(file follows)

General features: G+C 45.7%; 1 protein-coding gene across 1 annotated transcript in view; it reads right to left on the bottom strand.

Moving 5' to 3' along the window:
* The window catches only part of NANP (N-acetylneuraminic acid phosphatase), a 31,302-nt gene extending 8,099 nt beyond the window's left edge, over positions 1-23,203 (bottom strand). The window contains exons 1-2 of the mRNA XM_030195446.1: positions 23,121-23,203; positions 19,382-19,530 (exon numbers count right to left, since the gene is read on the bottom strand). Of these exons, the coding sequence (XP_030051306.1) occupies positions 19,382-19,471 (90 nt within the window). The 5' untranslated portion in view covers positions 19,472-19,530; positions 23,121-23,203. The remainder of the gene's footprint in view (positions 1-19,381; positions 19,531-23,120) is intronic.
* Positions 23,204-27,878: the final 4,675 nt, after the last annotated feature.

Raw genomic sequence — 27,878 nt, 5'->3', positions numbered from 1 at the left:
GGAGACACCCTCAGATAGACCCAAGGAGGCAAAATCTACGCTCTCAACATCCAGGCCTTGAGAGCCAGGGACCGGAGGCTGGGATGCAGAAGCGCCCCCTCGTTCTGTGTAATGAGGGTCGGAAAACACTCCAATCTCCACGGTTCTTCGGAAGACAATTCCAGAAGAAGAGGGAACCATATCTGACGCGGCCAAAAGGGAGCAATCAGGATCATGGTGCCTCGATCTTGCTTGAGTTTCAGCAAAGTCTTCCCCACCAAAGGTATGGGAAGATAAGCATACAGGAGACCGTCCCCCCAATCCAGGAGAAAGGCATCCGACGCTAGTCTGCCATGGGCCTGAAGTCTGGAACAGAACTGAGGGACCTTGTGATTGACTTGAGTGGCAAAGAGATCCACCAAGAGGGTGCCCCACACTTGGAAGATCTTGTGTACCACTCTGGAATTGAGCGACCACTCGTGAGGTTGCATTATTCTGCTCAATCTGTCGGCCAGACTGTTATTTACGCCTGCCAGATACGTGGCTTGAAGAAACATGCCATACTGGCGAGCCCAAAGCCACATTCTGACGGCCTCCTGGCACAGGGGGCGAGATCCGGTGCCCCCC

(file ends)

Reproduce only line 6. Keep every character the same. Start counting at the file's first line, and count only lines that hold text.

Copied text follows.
GGAGACACCCTCAGATAGACCCAAGGAGGCAAAATCTACGCTCTCAACATCCAGGCCTTGAGAGCCAGGGACCGGAGGCTGGGATGCAGAAGCGCCCCCTCGTTCTGTGTAATGAGGGTCGGAAAACACTCCAATCTCCACGGTTCTTCGGAAGACAATTCCAGAAGAAGAGGGAACCATATCTGACGCGGCCAAAAGGGAGCAATCAGGATCATGGTGCCTCGATCTTGCTTGAGTTTCAGCAAAGTCTTCCCCACCAAAGGTATGGGAAGATAAGCATACAGGAGACCGTCCCCCCAATCCAGGAGAAAGGCATCCGACGCTAGTCTGCCATGGGCCTGAAGTCTGGAACAGAACTGAGGGACCTTGTGATTGACTTGAGTGGCAAAGAGATCCACCAAGAGGGTGCCCCACACTTGGAAGATCTTGTGTACCACTCTGGAATTGAGCGACCACTCGTGAGGTTGCATTATTCTGCTCAATCTGTCGGCCAGACTGTTATTTACGCCTGCCAGATACGTGGCTTGAAGAAACATGCCATACTGGCGAGCCCAAAGCCACATTCTGACGGCCTCCTGGCACAGGGGGCGAGATCCGGTGCCCCCC